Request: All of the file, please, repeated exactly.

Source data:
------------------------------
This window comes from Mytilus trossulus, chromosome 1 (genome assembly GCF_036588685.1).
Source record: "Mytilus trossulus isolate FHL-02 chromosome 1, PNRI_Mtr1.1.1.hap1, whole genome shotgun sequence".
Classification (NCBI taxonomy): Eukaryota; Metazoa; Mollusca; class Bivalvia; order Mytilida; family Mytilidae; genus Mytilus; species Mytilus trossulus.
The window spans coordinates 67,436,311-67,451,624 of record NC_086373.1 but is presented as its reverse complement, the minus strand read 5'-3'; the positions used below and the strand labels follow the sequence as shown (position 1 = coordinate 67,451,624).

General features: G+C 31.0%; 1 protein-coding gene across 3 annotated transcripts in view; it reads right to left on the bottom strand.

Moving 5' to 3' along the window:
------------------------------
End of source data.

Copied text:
This window comes from Mytilus trossulus, chromosome 1 (genome assembly GCF_036588685.1).
Source record: "Mytilus trossulus isolate FHL-02 chromosome 1, PNRI_Mtr1.1.1.hap1, whole genome shotgun sequence".
Classification (NCBI taxonomy): Eukaryota; Metazoa; Mollusca; class Bivalvia; order Mytilida; family Mytilidae; genus Mytilus; species Mytilus trossulus.
The window spans coordinates 67,436,311-67,451,624 of record NC_086373.1 but is presented as its reverse complement, the minus strand read 5'-3'; the positions used below and the strand labels follow the sequence as shown (position 1 = coordinate 67,451,624).

General features: G+C 31.0%; 1 protein-coding gene across 3 annotated transcripts in view; it reads right to left on the bottom strand.

Moving 5' to 3' along the window: